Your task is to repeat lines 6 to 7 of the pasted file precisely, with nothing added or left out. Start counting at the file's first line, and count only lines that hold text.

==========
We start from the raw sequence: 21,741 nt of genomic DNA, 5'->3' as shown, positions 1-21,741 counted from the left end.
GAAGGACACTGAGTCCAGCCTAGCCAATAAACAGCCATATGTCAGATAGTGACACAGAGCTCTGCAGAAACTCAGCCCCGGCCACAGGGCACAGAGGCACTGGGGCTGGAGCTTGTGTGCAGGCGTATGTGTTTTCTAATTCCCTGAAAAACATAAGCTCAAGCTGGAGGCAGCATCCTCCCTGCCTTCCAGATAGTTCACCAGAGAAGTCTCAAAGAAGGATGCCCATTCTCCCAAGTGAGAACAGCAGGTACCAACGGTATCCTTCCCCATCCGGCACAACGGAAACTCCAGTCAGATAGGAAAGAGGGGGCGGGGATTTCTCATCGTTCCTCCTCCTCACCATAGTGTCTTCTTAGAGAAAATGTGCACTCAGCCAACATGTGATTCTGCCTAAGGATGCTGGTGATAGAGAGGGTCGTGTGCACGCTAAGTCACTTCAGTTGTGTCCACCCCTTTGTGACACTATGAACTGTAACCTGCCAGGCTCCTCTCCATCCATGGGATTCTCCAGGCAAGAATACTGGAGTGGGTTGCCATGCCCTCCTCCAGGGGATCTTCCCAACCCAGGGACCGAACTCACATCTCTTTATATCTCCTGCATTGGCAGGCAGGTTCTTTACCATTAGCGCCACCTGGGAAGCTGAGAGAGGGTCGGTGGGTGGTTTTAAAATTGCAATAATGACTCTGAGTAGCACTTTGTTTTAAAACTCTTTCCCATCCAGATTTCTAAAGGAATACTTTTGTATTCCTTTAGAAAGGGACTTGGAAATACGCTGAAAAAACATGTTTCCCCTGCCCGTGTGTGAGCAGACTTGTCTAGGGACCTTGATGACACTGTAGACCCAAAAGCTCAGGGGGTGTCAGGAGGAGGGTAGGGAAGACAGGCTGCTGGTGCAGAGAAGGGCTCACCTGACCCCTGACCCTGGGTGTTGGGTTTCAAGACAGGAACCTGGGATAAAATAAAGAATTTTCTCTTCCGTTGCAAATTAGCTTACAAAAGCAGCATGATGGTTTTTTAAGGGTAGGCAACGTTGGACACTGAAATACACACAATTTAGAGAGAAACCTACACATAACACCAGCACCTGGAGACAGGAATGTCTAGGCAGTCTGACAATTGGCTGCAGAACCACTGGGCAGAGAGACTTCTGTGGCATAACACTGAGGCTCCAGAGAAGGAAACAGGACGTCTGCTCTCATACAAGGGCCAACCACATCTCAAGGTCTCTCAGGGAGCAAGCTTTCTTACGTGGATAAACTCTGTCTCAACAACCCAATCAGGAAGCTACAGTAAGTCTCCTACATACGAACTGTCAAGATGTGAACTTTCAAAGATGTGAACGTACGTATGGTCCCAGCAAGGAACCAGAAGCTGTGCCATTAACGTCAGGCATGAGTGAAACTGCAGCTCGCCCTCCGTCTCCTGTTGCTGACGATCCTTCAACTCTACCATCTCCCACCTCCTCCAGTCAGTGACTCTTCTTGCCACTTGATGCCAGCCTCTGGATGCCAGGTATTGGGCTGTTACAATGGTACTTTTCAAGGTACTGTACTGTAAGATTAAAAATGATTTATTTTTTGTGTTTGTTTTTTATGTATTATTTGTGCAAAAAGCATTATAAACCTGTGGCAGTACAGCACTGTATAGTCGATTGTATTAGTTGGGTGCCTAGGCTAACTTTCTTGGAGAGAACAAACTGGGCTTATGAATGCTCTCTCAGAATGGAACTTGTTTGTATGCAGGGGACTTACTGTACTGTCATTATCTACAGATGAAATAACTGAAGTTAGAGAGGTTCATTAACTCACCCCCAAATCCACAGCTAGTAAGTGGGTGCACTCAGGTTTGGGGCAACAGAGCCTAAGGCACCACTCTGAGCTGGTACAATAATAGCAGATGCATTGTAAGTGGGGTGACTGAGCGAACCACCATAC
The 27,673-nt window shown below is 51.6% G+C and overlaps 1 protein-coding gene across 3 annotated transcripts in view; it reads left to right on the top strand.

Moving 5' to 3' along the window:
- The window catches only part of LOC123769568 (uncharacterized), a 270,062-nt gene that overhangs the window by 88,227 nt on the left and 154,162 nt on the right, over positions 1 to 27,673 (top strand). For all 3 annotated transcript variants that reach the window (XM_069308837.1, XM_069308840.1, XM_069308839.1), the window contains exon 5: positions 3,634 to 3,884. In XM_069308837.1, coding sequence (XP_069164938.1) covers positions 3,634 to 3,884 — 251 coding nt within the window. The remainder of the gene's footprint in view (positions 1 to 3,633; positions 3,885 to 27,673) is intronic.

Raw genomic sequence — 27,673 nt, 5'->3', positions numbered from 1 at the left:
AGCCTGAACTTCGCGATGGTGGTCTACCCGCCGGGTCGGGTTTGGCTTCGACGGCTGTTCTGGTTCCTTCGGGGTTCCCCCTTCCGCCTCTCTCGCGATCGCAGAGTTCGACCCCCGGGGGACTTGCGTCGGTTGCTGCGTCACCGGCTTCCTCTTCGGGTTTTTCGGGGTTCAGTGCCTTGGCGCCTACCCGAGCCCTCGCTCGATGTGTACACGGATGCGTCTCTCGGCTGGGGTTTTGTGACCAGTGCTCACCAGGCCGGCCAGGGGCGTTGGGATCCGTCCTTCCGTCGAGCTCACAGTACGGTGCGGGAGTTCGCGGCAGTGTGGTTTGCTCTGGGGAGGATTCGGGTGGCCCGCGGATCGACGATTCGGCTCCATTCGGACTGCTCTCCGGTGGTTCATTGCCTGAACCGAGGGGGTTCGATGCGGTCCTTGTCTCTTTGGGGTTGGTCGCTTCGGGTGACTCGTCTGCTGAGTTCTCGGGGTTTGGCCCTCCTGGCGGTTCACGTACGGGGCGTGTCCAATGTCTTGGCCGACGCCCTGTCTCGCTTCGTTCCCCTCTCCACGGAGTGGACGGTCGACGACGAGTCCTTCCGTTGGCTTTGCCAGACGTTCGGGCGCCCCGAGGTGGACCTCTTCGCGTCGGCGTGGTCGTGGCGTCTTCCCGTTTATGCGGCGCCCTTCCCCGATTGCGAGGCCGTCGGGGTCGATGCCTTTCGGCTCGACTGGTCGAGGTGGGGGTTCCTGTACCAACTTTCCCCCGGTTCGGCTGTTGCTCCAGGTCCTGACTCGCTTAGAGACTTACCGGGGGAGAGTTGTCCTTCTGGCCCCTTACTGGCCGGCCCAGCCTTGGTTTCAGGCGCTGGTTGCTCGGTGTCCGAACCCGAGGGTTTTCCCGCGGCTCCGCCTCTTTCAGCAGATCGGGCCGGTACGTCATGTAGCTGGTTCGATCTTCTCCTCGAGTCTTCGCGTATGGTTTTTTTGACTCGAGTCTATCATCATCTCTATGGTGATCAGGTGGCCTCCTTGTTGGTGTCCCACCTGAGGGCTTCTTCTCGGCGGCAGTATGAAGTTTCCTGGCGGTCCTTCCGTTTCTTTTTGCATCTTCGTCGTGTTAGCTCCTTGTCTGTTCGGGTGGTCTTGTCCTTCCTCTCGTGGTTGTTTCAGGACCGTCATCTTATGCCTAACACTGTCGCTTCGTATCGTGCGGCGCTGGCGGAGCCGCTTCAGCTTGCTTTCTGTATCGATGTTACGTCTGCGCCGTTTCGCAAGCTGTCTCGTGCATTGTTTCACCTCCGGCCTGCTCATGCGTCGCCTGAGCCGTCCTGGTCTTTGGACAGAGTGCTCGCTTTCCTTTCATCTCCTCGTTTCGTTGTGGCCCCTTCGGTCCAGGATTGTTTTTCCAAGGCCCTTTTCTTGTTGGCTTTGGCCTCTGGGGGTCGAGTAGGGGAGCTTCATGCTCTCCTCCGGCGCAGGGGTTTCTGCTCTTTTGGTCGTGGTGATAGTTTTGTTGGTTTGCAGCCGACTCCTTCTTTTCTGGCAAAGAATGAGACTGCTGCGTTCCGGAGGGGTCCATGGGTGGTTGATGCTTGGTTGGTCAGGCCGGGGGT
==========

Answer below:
Raw genomic sequence — 27,673 nt, 5'->3', positions numbered from 1 at the left:
AGCCTGAACTTCGCGATGGTGGTCTACCCGCCGGGTCGGGTTTGGCTTCGACGGCTGTTCTGGTTCCTTCGGGGTTCCCCCTTCCGCCTCTCTCGCGATCGCAGAGTTCGACCCCCGGGGGACTTGCGTCGGTTGCTGCGTCACCGGCTTCCTCTTCGGGTTTTTCGGGGTTCAGTGCCTTGGCGCCTACCCGAGCCCTCGCTCGATGTGTACACGGATGCGTCTCTCGGCTGGGGTTTTGTGACCAGTGCTCACCAGGCCGGCCAGGGGCGTTGGGATCCGTCCTTCCGTCGAGCTCACAGTACGGTGCGGGAGTTCGCGGCAGTGTGGTTTGCTCTGGGGAGGATTCGGGTGGCCCGCGGATCGACGATTCGGCTCCATTCGGACTGCTCTCCGGTGGTTCATTGCCTGAACCGAGGGGGTTCGATGCGGTCCTTGTCTCTTTGGGGTTGGTCGCTTCGGGTGACTCGTCTGCTGAGTTCTCGGGGTTTGGCCCTCCTGGCGGTTCACGTACGGGGCGTGTCCAATGTCTTGGCCGACGCCCTGTCTCGCTTCGTTCCCCTCTCCACGGAGTGGACGGTCGACGACGAGTCCTTCCGTTGGCTTTGCCAGACGTTCGGGCGCCCCGAGGTGGACCTCTTCGCGTCGGCGTGGTCGTGGCGTCTTCCCGTTTATGCGGCGCCCTTCCCCGATTGCGAGGCCGTCGGGGTCGATGCCTTTCGGCTCGACTGGTCGAGGTGGGGGTTCCTGTACCAACTTTCCCCCGGTTCGGCTGTTGCTCCAGGTCCTGACTCGCTTAGAGACTTACCGGGGGAGAGTTGTCCTTCTGGCCCCTTACTGGCCGGCCCAGCCTTGGTTTCAGGCGCTGGTTGCTCGGTGTCCGAACCCGAGGGTTTTCCCGCGGCTCCGCCTCTTTCAGCAGATCGGGCCGGTACGTCATGTAGCTGGTTCGATCTTCTCCTCGAGTCTTCGCGTATGGTTTTTTTGACTCGAGTCTATCATCATCTCTATGGTGATCAGGTGGCCTCCTTGTTGGTGTCCCACCTGAGGGCTTCTTCTCGGCGGCAGTATGAAGTTTCCTGGCGGTCCTTCCGTTTCTTTTTGCATCTTCGTCGTGTTAGCTCCTTGTCTGTTCGGGTGGTCTTGTCCTTCCTCTCGTGGTTGTTTCAGGACCGTCATCTTATGCCTAACACTGTCGCTTCGTATCGTGCGGCGCTGGCGGAGCCGCTTCAGCTTGCTTTCTGTATCGATGTTACGTCTGCGCCGTTTCGCAAGCTGTCTCGTGCATTGTTTCACCTCCGGCCTGCTCATGCGTCGCCTGAGCCGTCCTGGTCTTTGGACAGAGTGCTCGCTTTCCTTTCATCTCCTCGTTTCGTTGTGGCCCCTTCGGTCCAGGATTGTTTTTCCAAGGCCCTTTTCTTGTTGGCTTTGGCCTCTGGGGGTCGAGTAGGGGAGCTTCATGCTCTCCTCCGGCGCAGGGGTTTCTGCTCTTTTGGTCGTGGTGATAGTTTTGTTGGTTTGCAGCCGACTCCTTCTTTTCTGGCAAAGAATGAGACTGCTGCGTTCCGGAGGGGTCCATGGGTGGTTGATGCTTGGTTGGTCAGGCCGGGGGT